Our Vermont Castings Vigilant was installed October 2012 and we put in a solid winter of heating with it.
It occurred to me that the installation was rather difficult, not because of any construction or fabrication complexity, but rather because information on the topic was hard to find. For that reason, I wanted to share with you how I went about our installation.
One of the better resources I used was the Hearth Forum. On the message boards at that site, I was able to locate and download the original user manual and installation manual for the Vigilant. The manual did not immediately address my unique situation, however. My uncle probably had the best advice at this juncture, paraphrased “You’re an intelligent person. Research it to the best of your ability and then just do it. Try it out. Don’t worry about explaining to a home owners insurance inspector.”
That was all I needed to hear, because I was suffering from analysis paralysis. I’ve drawn a picture to show what my unique situation looked like:
As you can see, we were starting with a chimney that contained a fireplace insert and had a 10″ stainless steel flue liner. I removed the insert and wanted to install the wood stove.
Option A was what I considered the traditional setup, with the stovepipe exiting the stove vertically. That is how my dad had ours set up. This installation would have required drilling out some of the brick, installing a clay thimble (absolutely no one I talked to confirmed that these things even exist anymore) and then putting a damper below the spot in the existing chimney where the thimble connected. I had no idea how I was going to connect the clay thimble (or even a stovepipe instead) to the liner in the chimney because it would have been near impossible to reach inside there.
Option B seemed easier and would also leave the attractive brick chimney intact. A reducer was needed to connect the 8″ stovepipe from the stove to the 10″ chimney liner. This also required that we shift the stove’s pipe exit to the horizontal position. The main problem was this: the stove was too tall. The exit pipe was taller than the fireplace opening. I fixed this by purchasing some shorter legs for the stove and also by redesigning the hearth pad to minimum thickness.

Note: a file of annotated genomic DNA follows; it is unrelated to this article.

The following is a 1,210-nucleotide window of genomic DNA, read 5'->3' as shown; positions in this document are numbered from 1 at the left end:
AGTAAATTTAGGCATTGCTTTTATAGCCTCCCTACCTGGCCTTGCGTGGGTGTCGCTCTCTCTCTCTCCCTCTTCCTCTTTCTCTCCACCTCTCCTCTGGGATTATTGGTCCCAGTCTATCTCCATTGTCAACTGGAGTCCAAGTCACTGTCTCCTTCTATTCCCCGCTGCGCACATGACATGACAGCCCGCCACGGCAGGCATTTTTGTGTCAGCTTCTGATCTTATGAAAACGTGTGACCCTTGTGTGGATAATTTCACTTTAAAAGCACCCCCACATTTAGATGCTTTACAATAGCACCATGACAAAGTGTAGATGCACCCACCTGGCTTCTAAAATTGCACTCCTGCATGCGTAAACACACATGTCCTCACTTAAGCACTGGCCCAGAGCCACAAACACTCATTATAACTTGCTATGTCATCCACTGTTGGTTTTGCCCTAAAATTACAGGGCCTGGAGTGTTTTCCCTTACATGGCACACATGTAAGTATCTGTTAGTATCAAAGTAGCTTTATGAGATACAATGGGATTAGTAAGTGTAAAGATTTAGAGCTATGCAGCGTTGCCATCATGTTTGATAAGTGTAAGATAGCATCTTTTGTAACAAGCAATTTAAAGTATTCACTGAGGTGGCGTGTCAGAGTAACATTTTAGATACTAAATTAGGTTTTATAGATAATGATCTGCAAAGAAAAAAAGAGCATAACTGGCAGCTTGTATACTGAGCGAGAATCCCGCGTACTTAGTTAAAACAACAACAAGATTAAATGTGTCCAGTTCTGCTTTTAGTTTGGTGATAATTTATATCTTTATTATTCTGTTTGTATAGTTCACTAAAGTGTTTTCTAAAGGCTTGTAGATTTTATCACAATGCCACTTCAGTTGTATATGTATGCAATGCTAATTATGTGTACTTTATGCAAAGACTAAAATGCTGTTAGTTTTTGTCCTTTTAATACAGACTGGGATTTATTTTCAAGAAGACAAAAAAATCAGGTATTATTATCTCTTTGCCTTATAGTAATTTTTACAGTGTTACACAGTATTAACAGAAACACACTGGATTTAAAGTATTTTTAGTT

The original plan for the hearth pad was to use the 3′x5′ Durock cement board set on some furring strips and then make a brick base to match the color of the existing chimney and also match the height of the lip in front of the chimney. Instead, I started with the same cement board and furring strips, but laid some nice looking slate tiles down that were only 1/2″ thick. Because I was using shorter legs on the stove I also constructed my own heat shield to sit under the stove using some 24 gauge sheet steel found at Lowes. Now you can put your hand on the slate directly underneath the stove when you’ve got a rip roaring fire going.
Even with this shorter hearth pad and shorter legs on the stove, the exit pipe still had a slight downward slope. I was worried about that, because I’ve never seen smoke flow downhill. Another chat with my uncle about this brought my confidence back. Get those pipes hot, creating plenty of draft, and that exit pipe will never be a problem. He was right.
That doesn’t mean we never experienced problems. Ha! Boy did we have problems! Thanksgiving 2012 was very windy and we had a house full of family. The wind came from a direction where it seemed to blow directly down our chimney, filling the house with smoke. That made for a rather stressful day and would have been fine if it was a one time occurrence. My quick remedy was to fill the stove with paper and small sticks to make an intense fire and get things really hot. That definitely worked, but didn’t solve the problems at night when you shut the dampers. Unfortunately this happened many times before I was able to fix the problem by treating the source rather than the symptoms. Dismayed at the prices of these fancy stainless steel wind proof chimney caps, I decided to make my own by tying some scrap sheet metal to my existing chimney cap with tie wire. That, combined with filling any and all seams on the stovepipes with furnace cement meant that we didn’t have any more trouble with smoke in the house.
In conclusion, I must say I’m very happy with this stove. We only spent a couple hundred dollars on propane heating our home last winter, where our neighbors spent thousands. Gathering firewood is a lot of work, but to me is enjoyable and part of what I call my country boy’s gym membership. Most of the wood I have is found free by cleaning up neighboring properties.